hide(element, immediate) Closes any open tooltip. You do not need to specify which tooltip you would like to close (because there can be only one). If you set immediate to true there will be no close delay.
reposition(element) Repositions an open tooltip on the specified element. Use this if the tooltip or the element it opened for has changed its size or position.
destroy(element) This will destroy and roll back any PowerTip instance attached to the matched elements.

You can also pass the API method names as strings to the powerTip() function. For example $('#element').powerTip('show'); will cause the matched element to show its tooltip.

Examples

// run powertip on submit button
$('#submit').powerTip();

// open tooltip for submit button
$.powerTip.show($('#submit'));

// close (any open) tooltip
$.powerTip.hide();

Notes

PowerTip Events

PowerTip will trigger several events during operation that you can bind custom code to. These events make it much easier to extend the plugin and work with tooltips during their life cycle. Using events should not be needed in most cases, they are provided for developers who need a deeper level of integration with the tooltip system.

List of events

Event Name Description
powerTipPreRender The pre-render event happens before PowerTip fills the content of the tooltip. This is a good opportunity to set the tooltip content data (e.g. data-powertip, data-powertipjq).
powerTipRender Render happens after the content has been placed into the tooltip, but before the tooltip has been displayed. Here you can modify the tooltip content manually or attach events.
powerTipOpen This happens after the tooltip has completed its fade-in cycle and is fully open. You might want to use this event to do animations or add other bits of visual sugar.
powerTipClose Occurs after the tooltip has completed its fade-out cycle and fully closed, but the tooltip content is still in place. This event is useful do doing cleanup work after the user is done with the tooltip.

Using events

You can use these events by binding to them on the element(s) that you ran powerTip() on, the recommended way to do that is with the jQuery on() method. For example:

$('.tips').on({
	powerTipPreRender: function() {
		console.log('powerTipRender', this);

		// generate some dynamic content
		$(this).data('powertip' , '<h3 class="title">Default title</h3><p>Default content</p>');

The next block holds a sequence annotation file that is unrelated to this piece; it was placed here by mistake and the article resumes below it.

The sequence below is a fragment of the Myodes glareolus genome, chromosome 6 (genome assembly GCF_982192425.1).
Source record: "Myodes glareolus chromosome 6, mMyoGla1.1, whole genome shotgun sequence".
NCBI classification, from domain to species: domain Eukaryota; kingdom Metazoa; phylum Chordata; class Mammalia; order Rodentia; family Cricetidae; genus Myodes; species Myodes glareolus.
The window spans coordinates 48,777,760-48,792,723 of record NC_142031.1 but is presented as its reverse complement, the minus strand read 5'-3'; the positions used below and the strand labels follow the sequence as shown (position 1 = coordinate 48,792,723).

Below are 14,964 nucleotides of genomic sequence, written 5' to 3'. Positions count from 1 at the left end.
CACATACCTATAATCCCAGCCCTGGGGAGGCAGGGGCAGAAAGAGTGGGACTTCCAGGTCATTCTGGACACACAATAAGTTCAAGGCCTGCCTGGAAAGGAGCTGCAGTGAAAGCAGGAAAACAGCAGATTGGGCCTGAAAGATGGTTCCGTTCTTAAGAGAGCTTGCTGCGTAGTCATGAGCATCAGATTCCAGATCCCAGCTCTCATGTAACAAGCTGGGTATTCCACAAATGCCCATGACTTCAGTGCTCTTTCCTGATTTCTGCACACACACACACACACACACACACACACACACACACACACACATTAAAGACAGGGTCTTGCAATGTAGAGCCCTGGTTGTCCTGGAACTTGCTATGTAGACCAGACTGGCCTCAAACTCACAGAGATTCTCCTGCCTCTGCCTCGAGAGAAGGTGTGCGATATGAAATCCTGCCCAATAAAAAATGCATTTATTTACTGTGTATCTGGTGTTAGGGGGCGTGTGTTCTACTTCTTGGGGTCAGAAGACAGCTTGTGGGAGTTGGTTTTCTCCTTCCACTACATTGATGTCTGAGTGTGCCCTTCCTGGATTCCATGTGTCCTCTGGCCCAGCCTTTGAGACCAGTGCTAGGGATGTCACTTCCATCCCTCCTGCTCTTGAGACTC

},
	powerTipRender: function() {
		console.log('powerTipRender', this);

		// change some content dynamically
		$('#powerTip').find('.title').text('This is a dynamic title.');
	},
	powerTipOpen: function() {
		console.log('powerTipOpen', this);

		// animate something when the tooltip opens
		$('#powerTip').find('.title').animate({ opacity: .1 }, 1000).animate({ opacity: 1 }, 1000);
	},
	powerTipClose: function() {
		console.log('powerTipClose', this);

		// cleanup the animation
		$('#powerTip').find('.title').stop(true, true);
	}
});

The context (the this keyword) of these functions will be the element that the tooltip is open for.

About smart placement

Smart placement is a feature that will attempt to keep non-mouse-follow tooltips within the browser view port. When it is enabled PowerTip will automatically change the placement of any tooltip that would appear outside of the view port, such as a tooltip that would push outside the left or right bounds of the window, or a tooltip that would be hidden below the fold.

Without smart placement:

Example without smart placement

With smart placement:

Example with smart placement

It does this by detecting that a tooltip would appear outside of the view port, then trying a series of other placement options until it finds one that isn’t going to be outside of the view port. You can define the placement fall backs and priorities yourself by overriding them in the $.fn.powerTip.smartPlacementLists object.

These are the default smart placement priority lists:

$.fn.powerTip.smartPlacementLists = {
	n: ['n', 'ne', 'nw', 's'],
	e: ['e', 'ne', 'se', 'w', 'nw', 'sw', 'n', 's', 'e'],
	s: ['s', 'se', 'sw', 'n'],
	w: ['w', 'nw', 'sw', 'e', 'ne', 'se', 'n', 's', 'w'],
	nw: ['nw', 'w', 'sw', 'n', 's', 'se', 'nw'],
	ne: ['ne', 'e', 'se', 'n', 's', 'sw', 'ne'],
	sw: ['sw', 'w', 'nw', 's', 'n', 'ne', 'sw'],
	se: ['se', 'e', 'ne', 's', 'n', 'nw', 'se'],
	'nw-alt': ['nw-alt', 'n', 'ne-alt', 'sw-alt', 's', 'se-alt', 'w', 'e'],
	'ne-alt': ['ne-alt', 'n', 'nw-alt', 'se-alt', 's', 'sw-alt', 'e', 'w'],
	'sw-alt': ['sw-alt', 's', 'se-alt', 'nw-alt', 'n', 'ne-alt', 'w', 'e'],
	'se-alt': ['se-alt', 's', 'sw-alt', 'ne-alt', 'n', 'nw-alt', 'e', 'w']
};